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Searching for Security

Women's Responses to Economic Transformations

By Isa Baud, Ines Smyth

Routledge – 1996 – 176 pages

Series: Routledge Studies in Development and Society

Purchasing Options:

  • Add to CartHardback: $200.00
    978-0-415-14227-4
    November 28th 1996

Description

Human Security is a development buzzword of the 1990s. To attain security people need to be safe from natural disasters, such as famine, and 'man-made' problems, such as unemployment. Women are a particularly insecure section of society with the impact of deprivation disproportionately shouldered by women throughout the developing world.

Searching for Security examines how economic, political and environmental factors have contributed to increased gender insecurity in the last decade. Analyzing the impacts of insecurity-inducing global changes on the lives of women throughout the developing world, the book discusses the gender responses to these changing circumstances from Africa to Malaysia, Hungary to the Caribbean.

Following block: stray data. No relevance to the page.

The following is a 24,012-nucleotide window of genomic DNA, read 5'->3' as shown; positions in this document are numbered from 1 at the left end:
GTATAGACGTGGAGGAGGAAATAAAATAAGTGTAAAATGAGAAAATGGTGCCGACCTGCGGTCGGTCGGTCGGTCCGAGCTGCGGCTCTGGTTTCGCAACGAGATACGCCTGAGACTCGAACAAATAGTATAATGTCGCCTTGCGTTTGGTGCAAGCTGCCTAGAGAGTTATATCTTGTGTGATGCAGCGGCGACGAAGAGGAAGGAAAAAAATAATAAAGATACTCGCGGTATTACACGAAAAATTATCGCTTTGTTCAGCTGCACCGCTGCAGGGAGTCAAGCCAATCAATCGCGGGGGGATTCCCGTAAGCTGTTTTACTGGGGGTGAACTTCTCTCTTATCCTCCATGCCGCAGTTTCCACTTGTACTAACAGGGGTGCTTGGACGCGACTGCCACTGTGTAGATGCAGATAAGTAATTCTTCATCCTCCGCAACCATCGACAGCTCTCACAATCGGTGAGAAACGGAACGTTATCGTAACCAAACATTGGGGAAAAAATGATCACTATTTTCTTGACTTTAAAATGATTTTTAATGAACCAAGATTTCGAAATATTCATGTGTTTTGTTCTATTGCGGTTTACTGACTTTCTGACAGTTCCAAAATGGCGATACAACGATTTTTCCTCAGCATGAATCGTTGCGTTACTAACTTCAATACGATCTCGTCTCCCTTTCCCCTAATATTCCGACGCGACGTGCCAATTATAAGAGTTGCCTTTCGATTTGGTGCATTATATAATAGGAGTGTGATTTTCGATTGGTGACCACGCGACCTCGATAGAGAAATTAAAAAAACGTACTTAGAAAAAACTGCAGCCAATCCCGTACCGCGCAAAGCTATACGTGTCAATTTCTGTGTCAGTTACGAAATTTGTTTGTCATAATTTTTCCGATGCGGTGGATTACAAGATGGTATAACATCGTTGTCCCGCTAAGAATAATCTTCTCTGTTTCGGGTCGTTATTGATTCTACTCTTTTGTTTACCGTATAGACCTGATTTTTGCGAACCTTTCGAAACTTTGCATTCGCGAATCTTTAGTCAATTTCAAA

By examining the impact of liberal economic policies, and to a lesser extent the impact of war, rape and environmental damage on the lives of women, this collection of essays makes a timely contribution to emerging policy efforts to recognize and address the issue of gender insecurity.

Reviews

'This is a timely book and the style is a model of clarity. The volume makes concrete suggestions for enhancing economic and political security for women in the midst of global restructuring - Swasti Mitter, Development and Change

Author Bio

Isa Baud is associate Professor of the Institute of Human Geography, University of Amsterdam; Ines Smyth has recently joined OXFAM as a Policy Advisor.

Name: Searching for Security: Women's Responses to Economic Transformations (Hardback)Routledge 
Description: By Isa Baud, Ines Smyth. Human Security is a development buzzword of the 1990s. To attain security people need to be safe from natural disasters, such as famine, and 'man-made' problems, such as unemployment. Women are a particularly insecure section of society...
Categories: Gender Studies, Development Economics, Media & Film Studies